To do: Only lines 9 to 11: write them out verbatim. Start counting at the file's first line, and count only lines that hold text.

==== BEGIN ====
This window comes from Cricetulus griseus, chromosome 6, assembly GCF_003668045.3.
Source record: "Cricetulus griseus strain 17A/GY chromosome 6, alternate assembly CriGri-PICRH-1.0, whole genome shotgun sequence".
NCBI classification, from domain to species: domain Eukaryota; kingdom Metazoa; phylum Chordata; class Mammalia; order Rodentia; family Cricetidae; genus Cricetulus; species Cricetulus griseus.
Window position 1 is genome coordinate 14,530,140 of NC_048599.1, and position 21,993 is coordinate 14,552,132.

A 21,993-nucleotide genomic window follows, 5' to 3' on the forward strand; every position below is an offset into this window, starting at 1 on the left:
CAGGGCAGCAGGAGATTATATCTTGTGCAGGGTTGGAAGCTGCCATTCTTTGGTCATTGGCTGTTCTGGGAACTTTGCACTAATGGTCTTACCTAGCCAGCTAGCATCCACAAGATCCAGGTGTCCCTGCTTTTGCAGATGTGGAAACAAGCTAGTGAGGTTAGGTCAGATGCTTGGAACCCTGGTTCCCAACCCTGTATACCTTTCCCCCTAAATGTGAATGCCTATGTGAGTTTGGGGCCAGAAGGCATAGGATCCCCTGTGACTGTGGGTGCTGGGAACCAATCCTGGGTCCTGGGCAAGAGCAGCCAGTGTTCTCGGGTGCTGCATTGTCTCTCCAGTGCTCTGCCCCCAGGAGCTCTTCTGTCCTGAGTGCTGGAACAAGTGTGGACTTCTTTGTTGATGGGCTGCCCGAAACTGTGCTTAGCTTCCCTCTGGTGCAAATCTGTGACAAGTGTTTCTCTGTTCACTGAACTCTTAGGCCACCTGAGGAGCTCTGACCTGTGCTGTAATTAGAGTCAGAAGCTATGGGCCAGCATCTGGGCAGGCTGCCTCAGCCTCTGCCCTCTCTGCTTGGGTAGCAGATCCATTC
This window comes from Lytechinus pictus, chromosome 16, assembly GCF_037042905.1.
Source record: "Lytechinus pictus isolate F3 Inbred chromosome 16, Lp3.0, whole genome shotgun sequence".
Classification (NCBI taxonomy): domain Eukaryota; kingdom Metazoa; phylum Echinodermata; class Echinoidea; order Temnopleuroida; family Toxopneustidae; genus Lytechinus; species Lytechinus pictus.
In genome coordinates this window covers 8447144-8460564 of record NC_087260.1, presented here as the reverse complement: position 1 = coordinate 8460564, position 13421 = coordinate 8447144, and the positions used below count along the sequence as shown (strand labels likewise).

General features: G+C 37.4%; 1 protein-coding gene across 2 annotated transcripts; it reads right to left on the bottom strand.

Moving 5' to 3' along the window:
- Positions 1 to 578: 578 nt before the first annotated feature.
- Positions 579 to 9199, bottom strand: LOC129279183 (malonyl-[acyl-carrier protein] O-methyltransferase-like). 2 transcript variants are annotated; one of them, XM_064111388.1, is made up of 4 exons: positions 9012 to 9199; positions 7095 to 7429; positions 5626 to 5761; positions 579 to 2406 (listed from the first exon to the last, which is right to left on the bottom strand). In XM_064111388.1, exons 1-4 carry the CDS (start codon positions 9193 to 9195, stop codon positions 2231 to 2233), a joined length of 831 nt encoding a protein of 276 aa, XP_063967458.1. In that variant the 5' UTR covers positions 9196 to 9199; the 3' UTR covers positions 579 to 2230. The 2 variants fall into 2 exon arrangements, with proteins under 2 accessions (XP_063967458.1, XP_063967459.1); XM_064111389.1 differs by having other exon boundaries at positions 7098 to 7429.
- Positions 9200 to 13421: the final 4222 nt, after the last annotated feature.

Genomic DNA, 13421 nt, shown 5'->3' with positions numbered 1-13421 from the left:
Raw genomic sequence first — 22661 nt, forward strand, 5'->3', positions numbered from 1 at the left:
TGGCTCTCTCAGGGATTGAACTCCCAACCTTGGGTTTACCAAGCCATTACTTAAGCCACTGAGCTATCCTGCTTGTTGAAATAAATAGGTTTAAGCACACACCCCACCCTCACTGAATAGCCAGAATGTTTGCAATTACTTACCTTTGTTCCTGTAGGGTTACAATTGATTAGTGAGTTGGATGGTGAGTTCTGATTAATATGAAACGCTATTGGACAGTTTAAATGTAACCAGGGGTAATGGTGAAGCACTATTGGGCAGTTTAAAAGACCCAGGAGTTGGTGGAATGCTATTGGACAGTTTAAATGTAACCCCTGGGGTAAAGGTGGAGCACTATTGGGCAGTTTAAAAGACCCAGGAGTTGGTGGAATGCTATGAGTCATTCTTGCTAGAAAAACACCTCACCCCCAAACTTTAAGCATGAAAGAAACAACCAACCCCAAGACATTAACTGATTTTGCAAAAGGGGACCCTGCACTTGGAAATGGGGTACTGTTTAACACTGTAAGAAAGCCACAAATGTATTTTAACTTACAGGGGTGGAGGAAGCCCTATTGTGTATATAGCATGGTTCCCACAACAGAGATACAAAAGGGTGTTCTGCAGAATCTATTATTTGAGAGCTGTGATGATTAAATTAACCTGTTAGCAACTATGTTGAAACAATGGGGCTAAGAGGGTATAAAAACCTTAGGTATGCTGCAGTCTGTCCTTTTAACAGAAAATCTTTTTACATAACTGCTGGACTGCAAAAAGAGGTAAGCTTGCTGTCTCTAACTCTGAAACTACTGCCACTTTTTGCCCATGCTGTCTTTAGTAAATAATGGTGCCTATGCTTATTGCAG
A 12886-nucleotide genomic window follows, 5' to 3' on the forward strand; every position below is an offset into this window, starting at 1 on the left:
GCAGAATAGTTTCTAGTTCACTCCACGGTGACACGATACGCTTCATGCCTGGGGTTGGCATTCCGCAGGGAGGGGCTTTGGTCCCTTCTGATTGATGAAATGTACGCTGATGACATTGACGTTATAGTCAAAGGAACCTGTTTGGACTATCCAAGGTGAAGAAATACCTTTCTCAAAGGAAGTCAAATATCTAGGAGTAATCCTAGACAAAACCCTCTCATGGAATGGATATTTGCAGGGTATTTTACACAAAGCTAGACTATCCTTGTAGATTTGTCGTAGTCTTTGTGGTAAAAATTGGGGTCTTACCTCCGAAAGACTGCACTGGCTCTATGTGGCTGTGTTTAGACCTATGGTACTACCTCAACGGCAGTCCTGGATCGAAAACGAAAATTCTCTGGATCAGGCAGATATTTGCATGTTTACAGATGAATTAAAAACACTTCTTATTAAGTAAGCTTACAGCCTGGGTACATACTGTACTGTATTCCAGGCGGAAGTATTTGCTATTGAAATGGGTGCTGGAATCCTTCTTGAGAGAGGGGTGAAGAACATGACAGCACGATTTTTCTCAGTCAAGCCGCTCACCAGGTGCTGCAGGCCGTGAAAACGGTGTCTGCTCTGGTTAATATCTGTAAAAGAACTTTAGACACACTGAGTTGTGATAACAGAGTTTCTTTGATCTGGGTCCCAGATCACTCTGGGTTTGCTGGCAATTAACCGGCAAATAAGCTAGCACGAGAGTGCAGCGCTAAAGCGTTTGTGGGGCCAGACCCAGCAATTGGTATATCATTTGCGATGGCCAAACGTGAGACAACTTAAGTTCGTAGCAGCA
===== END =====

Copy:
Classification (NCBI taxonomy): domain Eukaryota; kingdom Metazoa; phylum Echinodermata; class Echinoidea; order Temnopleuroida; family Toxopneustidae; genus Lytechinus; species Lytechinus pictus.
In genome coordinates this window covers 8447144-8460564 of record NC_087260.1, presented here as the reverse complement: position 1 = coordinate 8460564, position 13421 = coordinate 8447144, and the positions used below count along the sequence as shown (strand labels likewise).

General features: G+C 37.4%; 1 protein-coding gene across 2 annotated transcripts; it reads right to left on the bottom strand.